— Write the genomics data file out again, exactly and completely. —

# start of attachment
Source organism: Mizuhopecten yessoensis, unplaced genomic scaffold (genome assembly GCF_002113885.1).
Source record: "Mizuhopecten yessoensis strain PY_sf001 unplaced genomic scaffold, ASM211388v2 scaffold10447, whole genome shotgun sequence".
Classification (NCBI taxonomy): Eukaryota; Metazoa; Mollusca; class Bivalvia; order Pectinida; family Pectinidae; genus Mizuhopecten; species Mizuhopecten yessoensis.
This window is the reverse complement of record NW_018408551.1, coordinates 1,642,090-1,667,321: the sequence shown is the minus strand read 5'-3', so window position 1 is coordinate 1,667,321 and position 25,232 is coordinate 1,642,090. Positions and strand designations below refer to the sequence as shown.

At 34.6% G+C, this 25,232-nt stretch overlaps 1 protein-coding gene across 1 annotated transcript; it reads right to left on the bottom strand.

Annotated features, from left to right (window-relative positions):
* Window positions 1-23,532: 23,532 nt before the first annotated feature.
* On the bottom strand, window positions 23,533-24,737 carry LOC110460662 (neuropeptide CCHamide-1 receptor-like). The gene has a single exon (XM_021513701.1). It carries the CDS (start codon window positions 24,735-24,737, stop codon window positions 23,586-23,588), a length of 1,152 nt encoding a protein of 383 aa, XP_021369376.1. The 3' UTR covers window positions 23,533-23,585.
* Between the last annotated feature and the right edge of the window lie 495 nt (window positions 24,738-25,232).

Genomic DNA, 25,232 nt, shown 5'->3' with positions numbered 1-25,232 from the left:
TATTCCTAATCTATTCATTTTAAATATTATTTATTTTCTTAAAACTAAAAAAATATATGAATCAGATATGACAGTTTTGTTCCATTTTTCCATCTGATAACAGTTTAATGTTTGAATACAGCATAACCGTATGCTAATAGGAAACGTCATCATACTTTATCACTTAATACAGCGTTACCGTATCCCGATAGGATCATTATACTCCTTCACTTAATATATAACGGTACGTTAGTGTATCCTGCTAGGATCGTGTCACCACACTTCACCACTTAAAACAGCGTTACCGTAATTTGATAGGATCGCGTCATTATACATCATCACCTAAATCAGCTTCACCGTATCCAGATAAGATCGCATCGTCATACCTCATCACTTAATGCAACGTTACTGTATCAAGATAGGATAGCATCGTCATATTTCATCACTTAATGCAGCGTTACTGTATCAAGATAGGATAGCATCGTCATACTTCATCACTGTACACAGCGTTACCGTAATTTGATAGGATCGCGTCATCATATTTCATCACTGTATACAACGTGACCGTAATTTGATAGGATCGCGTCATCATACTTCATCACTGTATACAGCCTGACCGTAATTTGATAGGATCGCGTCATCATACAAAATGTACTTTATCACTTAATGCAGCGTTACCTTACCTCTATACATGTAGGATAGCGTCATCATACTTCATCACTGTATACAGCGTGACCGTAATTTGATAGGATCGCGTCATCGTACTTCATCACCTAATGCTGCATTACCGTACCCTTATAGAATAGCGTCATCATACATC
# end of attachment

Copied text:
Source organism: Mizuhopecten yessoensis, unplaced genomic scaffold (genome assembly GCF_002113885.1).
Source record: "Mizuhopecten yessoensis strain PY_sf001 unplaced genomic scaffold, ASM211388v2 scaffold10447, whole genome shotgun sequence".
Classification (NCBI taxonomy): Eukaryota; Metazoa; Mollusca; class Bivalvia; order Pectinida; family Pectinidae; genus Mizuhopecten; species Mizuhopecten yessoensis.
This window is the reverse complement of record NW_018408551.1, coordinates 1,642,090-1,667,321: the sequence shown is the minus strand read 5'-3', so window position 1 is coordinate 1,667,321 and position 25,232 is coordinate 1,642,090. Positions and strand designations below refer to the sequence as shown.

At 34.6% G+C, this 25,232-nt stretch overlaps 1 protein-coding gene across 1 annotated transcript; it reads right to left on the bottom strand.

Annotated features, from left to right (window-relative positions):
* Window positions 1-23,532: 23,532 nt before the first annotated feature.
* On the bottom strand, window positions 23,533-24,737 carry LOC110460662 (neuropeptide CCHamide-1 receptor-like). The gene has a single exon (XM_021513701.1). It carries the CDS (start codon window positions 24,735-24,737, stop codon window positions 23,586-23,588), a length of 1,152 nt encoding a protein of 383 aa, XP_021369376.1. The 3' UTR covers window positions 23,533-23,585.
* Between the last annotated feature and the right edge of the window lie 495 nt (window positions 24,738-25,232).

Genomic DNA, 25,232 nt, shown 5'->3' with positions numbered 1-25,232 from the left:
TATTCCTAATCTATTCATTTTAAATATTATTTATTTTCTTAAAACTAAAAAAATATATGAATCAGATATGACAGTTTTGTTCCATTTTTCCATCTGATAACAGTTTAATGTTTGAATACAGCATAACCGTATGCTAATAGGAAACGTCATCATACTTTATCACTTAATACAGCGTTACCGTATCCCGATAGGATCATTATACTCCTTCACTTAATATATAACGGTACGTTAGTGTATCCTGCTAGGATCGTGTCACCACACTTCACCACTTAAAACAGCGTTACCGTAATTTGATAGGATCGCGTCATTATACATCATCACCTAAATCAGCTTCACCGTATCCAGATAAGATCGCATCGTCATACCTCATCACTTAATGCAACGTTACTGTATCAAGATAGGATAGCATCGTCATATTTCATCACTTAATGCAGCGTTACTGTATCAAGATAGGATAGCATCGTCATACTTCATCACTGTACACAGCGTTACCGTAATTTGATAGGATCGCGTCATCATATTTCATCACTGTATACAACGTGACCGTAATTTGATAGGATCGCGTCATCATACTTCATCACTGTATACAGCCTGACCGTAATTTGATAGGATCGCGTCATCATACAAAATGTACTTTATCACTTAATGCAGCGTTACCTTACCTCTATACATGTAGGATAGCGTCATCATACTTCATCACTGTATACAGCGTGACCGTAATTTGATAGGATCGCGTCATCGTACTTCATCACCTAATGCTGCATTACCGTACCCTTATAGAATAGCGTCATCATACATC